In an additional, more elaborate campaign, Ecuador and Columbia were again targeted with phishing emails, this time made to appear as if they were from the Ecuadorian government. This campaign involved delivering a RAR file containing an executable python file. This file would spawn the Windows binary MSHTA to retrieve additional payloads, including scripts that would perform system checks, disable anti-malware/behavior detection software, and ultimately load an in-memory Meterpreter payload.
The Turla APT group (AKA Snake, VENOMOUS Bear, Group 88, Waterbug, WRAITH, Uroburos, Pfinet, TAG_0530, KRYPTON, Hippo Team, Pacifier APT, Popeye, SIG23, IRON HUNTER, MAKERSMARK, ATK13, G0010, ITG12, Blue Python), known for targeting government entities and embassies, was found to be using variants of the Andromeda, KopiLuwak, and QUIETCANARY malware families to infiltrate systems in Ukraine. These tools were used to create a backdoor, perform reconnaissance, and exfiltrate data to the attackers’ command-and-control servers.
The group has been known to target embassies in Eastern Bloc nations and has been linked to attacks on the offices of a former Soviet Union member country’s prime minister and government entities in Western Europe, Central America, the Middle East, and the United States. The group’s use of encryption has made it difficult to determine the extent of their data exfiltration. Attribution to the group is difficult, but it has been suspected to be linked to Russian state-sponsored actors.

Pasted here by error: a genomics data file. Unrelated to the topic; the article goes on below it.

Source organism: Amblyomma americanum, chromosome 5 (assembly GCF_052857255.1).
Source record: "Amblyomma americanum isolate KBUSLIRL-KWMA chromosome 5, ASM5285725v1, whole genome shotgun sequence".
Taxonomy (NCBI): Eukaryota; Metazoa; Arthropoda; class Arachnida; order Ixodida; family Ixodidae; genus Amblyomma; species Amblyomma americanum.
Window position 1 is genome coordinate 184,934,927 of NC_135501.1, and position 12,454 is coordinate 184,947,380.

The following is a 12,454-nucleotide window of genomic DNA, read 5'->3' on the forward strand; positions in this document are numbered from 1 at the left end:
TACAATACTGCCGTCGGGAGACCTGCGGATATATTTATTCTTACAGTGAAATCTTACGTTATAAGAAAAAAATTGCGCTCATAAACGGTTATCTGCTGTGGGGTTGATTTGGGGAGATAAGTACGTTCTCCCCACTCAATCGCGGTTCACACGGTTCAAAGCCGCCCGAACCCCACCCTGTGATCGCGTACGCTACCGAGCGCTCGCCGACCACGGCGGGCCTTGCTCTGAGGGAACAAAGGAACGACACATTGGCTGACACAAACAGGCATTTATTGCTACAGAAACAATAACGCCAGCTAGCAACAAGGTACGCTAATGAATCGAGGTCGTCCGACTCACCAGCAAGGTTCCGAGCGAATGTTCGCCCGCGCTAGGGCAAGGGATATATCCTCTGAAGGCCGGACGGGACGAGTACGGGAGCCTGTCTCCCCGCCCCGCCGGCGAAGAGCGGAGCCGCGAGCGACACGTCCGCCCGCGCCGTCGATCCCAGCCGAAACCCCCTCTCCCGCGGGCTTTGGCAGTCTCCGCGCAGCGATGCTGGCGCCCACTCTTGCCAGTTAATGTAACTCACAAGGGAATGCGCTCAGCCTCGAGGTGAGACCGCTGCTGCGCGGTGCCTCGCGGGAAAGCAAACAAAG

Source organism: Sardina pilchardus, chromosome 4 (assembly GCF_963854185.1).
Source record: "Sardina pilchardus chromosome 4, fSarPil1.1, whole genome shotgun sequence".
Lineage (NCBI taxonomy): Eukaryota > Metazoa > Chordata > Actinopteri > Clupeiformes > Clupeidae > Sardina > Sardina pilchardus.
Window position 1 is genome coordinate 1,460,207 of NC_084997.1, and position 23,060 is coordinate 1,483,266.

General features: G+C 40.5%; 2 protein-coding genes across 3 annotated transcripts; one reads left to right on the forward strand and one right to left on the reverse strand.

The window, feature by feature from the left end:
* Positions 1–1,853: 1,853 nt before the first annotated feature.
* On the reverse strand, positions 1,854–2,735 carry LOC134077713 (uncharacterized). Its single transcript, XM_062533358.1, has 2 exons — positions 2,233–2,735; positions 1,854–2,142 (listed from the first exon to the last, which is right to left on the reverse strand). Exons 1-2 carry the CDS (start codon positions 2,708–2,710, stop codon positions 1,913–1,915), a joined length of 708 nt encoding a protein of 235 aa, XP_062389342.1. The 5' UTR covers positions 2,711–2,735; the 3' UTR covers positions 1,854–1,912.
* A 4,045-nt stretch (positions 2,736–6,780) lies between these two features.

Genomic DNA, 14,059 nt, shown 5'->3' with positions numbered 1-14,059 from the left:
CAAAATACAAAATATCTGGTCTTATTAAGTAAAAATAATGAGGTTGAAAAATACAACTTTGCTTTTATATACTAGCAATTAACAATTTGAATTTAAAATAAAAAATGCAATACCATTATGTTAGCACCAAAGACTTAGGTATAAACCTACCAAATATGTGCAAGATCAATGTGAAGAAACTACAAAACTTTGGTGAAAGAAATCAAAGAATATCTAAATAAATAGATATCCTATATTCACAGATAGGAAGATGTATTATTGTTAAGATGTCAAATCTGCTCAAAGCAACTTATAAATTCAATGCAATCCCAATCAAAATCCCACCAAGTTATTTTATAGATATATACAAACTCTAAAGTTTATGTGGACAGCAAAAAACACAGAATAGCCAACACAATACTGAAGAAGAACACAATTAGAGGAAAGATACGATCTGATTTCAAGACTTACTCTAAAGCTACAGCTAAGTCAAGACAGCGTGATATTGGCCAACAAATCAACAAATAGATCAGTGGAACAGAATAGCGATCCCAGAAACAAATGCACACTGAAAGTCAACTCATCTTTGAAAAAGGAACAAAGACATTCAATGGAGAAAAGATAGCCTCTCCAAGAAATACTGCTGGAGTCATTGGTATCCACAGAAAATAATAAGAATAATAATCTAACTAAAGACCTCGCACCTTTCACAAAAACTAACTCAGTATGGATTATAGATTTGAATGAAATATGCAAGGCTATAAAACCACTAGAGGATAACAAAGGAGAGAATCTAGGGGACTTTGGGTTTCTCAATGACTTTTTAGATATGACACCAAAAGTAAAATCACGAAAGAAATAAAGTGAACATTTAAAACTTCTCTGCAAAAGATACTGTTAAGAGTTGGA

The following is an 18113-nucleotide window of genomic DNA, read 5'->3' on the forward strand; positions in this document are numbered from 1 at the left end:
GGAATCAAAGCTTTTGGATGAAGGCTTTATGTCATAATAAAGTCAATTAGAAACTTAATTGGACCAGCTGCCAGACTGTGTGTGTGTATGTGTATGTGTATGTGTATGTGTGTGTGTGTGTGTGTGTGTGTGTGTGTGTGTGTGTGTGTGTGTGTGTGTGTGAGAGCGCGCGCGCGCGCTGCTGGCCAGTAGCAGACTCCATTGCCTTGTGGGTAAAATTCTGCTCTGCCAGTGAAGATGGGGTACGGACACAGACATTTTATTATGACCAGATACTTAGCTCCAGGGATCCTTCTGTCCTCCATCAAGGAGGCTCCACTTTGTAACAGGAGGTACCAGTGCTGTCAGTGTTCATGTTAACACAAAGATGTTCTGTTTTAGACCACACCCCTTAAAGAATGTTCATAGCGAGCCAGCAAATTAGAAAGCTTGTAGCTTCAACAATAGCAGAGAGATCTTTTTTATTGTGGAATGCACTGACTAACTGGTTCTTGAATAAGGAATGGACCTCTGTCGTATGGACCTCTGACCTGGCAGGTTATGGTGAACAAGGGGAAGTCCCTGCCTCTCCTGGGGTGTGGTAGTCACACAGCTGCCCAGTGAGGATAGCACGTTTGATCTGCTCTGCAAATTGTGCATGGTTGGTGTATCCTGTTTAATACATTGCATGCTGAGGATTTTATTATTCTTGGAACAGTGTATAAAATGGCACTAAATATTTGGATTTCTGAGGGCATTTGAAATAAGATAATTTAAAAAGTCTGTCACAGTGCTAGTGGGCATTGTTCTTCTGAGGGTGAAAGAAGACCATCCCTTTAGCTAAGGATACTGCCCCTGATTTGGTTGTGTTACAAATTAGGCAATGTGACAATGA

The Gamaredon APT group (AKA ACTINIUM, DEV-0157, Blue Otso, BlueAlpha, G0047, IRON TILDEN, PRIMITIVE BEAR, Shuckworm, Trident Ursa, UAC-0010, Winterflounder) was detected targeting Ukrainian government organizations by utilizing the Telegram messaging service to evade conventional network detection methods.
The Telegram application was utilized throughout various stages of the attack, from victim profiling to delivering the final payload. The initial method of infection involved weaponized spear-phishing documents written in Russian and Ukrainian languages.
The threat actor leveraged a remote template injection vulnerability to infect adversary infrastructure with malware and bypass macro protection in Microsoft Word. Upon opening the malicious document, the malware downloads a Visual Basic script from a designated address, connecting to a Telegram account to receive further instructions.
APT15 (AKA Vixen Panda, Ke3chang, Playful Dragon, Metushy, Lurid, Social Network Team, Royal Apt, Bronze Palace, Bronze Davenport, Bronze Idlewood, Nickel, G0004, or Red Vulture) is a sophisticated cyber threat group that operates globally and conducts various cyber operations.
The group was recently seen targeting Iranian telecommunications and diplomatic sectors using the Turian backdoor. This malware is equipped with VMProtect, making it challenging to analyze, and includes multiple functions such as launching reverse shells and executing commands from its command-and-control server.